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We have developed the first ever evidence-based physiotherapy guidelines for the diagnosis, assessment and physiotherapy management of contracted frozen shoulder (CFS)—a condition which painfully restricts movement, affects up to 10% of working-age adults in a general UK population, and costs the NHS at least £13.5 million annually.
The guidelines will improve the clinical management of CFS and patients’ experiences of the condition. Our recommendations drew on a systematic review and meta-analysis of the primary literature conducted as part of the guidelines' development. A preceding survey of UK physiotherapists (1) provided context. The guidelines were made available early in 2011, endorsed by the Chartered Society of Physiotherapy (CSP) following extensive expert and consumer peer review. They target physiotherapists and other healthcare professionals. A quick reference summary (separately published following independent peer review) maximises accessibility (2).The guidelines' impact is already high. By July 2013 there had been 11294 downloads in the UK (20% of the membership of the CSP) of 16294 internationally. To assess the guidelines contribution to change in practice in the UK in their first 12-18 months, we conducted an online survey (Hanchard et al., at review). This revealed generally encouraging correspondence between recommendations and practice, mostly reflecting validation of responders' existing practice, but also some change in practice. Notably, a new system for classifying the stage of CFS, with important implications for the selection and timing of treatment interventions, was widely adopted. To illustrate international impact, colleagues in the Philippines have sought permission to use the guidelines as a basis for their own, locally targeted guideline. The guidelines electronic format facilitates their continuing development, and this goes hand-in-hand with on-going work within HSCI to evaluate patients' experiences of CFS and priorities for treatment. The Guidelines are available at: www.csp.org.uk/skippReferences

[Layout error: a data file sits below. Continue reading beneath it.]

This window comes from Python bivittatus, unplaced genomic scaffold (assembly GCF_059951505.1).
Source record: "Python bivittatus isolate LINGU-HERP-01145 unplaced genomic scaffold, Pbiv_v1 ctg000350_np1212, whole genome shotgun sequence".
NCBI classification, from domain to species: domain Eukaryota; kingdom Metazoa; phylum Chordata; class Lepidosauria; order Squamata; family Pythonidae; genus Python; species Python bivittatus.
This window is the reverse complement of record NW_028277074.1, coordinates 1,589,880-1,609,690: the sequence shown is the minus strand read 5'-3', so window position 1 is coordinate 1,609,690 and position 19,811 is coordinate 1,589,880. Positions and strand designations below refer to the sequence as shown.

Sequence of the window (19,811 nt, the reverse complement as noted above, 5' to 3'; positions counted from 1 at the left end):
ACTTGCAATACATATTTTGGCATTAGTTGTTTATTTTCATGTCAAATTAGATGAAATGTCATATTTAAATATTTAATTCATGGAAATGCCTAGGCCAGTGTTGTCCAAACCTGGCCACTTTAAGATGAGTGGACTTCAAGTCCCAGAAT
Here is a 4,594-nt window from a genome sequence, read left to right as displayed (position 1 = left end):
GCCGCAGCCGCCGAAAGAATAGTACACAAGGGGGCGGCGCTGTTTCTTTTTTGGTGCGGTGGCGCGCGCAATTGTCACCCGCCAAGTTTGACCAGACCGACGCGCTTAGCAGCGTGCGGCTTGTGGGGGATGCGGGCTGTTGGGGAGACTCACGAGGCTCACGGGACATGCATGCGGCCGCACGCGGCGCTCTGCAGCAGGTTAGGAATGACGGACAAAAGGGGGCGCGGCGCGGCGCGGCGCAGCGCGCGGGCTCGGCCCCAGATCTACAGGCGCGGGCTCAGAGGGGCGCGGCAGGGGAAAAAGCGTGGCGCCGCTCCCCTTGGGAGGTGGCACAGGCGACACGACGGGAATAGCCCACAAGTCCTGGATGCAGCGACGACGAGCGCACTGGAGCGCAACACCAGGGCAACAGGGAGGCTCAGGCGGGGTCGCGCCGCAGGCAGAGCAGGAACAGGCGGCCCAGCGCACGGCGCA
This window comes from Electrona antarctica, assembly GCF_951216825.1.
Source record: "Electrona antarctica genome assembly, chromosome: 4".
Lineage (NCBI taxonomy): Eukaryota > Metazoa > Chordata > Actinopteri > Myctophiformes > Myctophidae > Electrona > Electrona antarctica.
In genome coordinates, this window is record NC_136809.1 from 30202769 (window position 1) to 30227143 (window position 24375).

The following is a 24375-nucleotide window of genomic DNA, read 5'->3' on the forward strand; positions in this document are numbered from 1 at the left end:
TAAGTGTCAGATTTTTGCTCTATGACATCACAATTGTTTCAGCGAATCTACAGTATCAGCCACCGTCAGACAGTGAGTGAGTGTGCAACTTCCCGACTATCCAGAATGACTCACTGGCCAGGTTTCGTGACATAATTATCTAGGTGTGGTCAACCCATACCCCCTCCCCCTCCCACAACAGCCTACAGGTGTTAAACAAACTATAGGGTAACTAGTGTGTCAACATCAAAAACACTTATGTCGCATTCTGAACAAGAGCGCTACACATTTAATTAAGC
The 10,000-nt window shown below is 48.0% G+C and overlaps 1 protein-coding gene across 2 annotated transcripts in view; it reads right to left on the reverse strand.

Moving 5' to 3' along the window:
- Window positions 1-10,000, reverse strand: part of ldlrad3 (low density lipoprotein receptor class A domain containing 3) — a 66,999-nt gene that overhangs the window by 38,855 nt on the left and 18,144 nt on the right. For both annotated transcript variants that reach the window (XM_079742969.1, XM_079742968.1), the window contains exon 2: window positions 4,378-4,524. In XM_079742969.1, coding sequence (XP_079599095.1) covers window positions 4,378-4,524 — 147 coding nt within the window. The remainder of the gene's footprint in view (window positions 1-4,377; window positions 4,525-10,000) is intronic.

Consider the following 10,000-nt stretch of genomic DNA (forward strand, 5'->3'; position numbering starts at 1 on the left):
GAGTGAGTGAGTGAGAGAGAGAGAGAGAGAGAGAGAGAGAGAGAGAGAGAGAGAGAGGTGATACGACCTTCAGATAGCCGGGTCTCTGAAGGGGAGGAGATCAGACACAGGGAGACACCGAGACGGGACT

There is a wealth of Health and Social Care Institute research projects taking place to further knowledge and make an impact on people's lives.
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Members of Health and Social Care Institute are involved in a range of research activities. You can view these in detail on each individual profile.
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Teesside's online research repository gives you access to the collection of peer-reviewed research and e-theses produced by members of the Health and Social Care Institute.
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